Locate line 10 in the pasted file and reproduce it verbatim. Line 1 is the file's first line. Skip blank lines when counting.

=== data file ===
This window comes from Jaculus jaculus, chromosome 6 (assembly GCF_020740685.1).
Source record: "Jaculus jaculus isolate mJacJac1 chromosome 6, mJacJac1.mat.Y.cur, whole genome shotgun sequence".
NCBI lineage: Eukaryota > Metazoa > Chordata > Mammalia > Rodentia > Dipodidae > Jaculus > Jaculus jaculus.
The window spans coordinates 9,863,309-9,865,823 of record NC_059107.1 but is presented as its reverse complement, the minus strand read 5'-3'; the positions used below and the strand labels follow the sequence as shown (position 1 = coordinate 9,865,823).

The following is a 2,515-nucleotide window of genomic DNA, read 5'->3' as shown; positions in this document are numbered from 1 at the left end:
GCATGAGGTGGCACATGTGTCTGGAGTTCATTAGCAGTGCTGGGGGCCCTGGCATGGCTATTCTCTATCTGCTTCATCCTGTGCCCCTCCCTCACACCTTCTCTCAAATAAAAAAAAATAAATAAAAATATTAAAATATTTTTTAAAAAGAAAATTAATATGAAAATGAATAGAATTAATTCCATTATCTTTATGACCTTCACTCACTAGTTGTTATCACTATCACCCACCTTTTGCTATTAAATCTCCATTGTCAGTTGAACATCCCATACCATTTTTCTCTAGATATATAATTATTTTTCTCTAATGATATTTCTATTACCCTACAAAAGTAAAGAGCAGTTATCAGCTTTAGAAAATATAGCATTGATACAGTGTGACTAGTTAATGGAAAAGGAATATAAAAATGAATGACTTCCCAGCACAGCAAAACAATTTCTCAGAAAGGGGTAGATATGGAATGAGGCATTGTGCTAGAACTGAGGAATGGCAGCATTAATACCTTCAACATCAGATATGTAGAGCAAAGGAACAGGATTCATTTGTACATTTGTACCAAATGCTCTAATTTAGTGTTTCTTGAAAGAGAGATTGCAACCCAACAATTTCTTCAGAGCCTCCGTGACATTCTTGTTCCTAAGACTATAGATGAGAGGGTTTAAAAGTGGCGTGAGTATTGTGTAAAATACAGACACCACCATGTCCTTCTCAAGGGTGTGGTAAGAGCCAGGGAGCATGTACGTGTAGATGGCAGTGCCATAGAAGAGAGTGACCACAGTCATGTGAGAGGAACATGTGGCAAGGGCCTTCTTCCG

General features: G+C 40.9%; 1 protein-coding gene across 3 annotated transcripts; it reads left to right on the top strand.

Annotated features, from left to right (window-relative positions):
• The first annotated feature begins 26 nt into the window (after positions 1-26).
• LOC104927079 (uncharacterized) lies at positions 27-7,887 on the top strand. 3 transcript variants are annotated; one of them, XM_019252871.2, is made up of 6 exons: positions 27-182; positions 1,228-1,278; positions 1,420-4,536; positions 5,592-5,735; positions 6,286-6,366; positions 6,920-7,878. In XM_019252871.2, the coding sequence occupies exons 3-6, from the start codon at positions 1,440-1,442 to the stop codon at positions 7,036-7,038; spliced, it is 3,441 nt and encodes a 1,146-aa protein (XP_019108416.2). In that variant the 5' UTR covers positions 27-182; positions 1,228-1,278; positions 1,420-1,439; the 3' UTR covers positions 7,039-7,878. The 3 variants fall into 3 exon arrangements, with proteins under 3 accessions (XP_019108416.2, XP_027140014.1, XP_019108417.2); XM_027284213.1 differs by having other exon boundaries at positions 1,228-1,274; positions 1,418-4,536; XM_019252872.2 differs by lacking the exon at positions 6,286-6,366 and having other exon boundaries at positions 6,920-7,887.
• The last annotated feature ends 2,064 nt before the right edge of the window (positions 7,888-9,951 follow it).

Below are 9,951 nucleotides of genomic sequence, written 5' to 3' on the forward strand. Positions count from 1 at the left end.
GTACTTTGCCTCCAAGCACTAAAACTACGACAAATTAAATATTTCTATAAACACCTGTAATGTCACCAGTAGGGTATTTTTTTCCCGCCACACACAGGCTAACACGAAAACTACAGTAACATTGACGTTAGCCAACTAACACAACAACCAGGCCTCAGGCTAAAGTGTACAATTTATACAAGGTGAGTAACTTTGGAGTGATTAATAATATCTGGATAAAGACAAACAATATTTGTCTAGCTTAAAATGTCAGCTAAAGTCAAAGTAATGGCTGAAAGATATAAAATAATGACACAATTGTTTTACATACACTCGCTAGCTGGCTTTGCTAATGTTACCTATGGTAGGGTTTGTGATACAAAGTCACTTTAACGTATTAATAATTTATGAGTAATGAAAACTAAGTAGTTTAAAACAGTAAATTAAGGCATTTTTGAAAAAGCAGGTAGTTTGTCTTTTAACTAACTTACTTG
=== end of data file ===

• LOC104927079 (uncharacterized) lies at positions 27-7,887 on the top strand. 3 transcript variants are annotated; one of them, XM_019252871.2, is made up of 6 exons: positions 27-182; positions 1,228-1,278; positions 1,420-4,536; positions 5,592-5,735; positions 6,286-6,366; positions 6,920-7,878. In XM_019252871.2, the coding sequence occupies exons 3-6, from the start codon at positions 1,440-1,442 to the stop codon at positions 7,036-7,038; spliced, it is 3,441 nt and encodes a 1,146-aa protein (XP_019108416.2). In that variant the 5' UTR covers positions 27-182; positions 1,228-1,278; positions 1,420-1,439; the 3' UTR covers positions 7,039-7,878. The 3 variants fall into 3 exon arrangements, with proteins under 3 accessions (XP_019108416.2, XP_027140014.1, XP_019108417.2); XM_027284213.1 differs by having other exon boundaries at positions 1,228-1,274; positions 1,418-4,536; XM_019252872.2 differs by lacking the exon at positions 6,286-6,366 and having other exon boundaries at positions 6,920-7,887.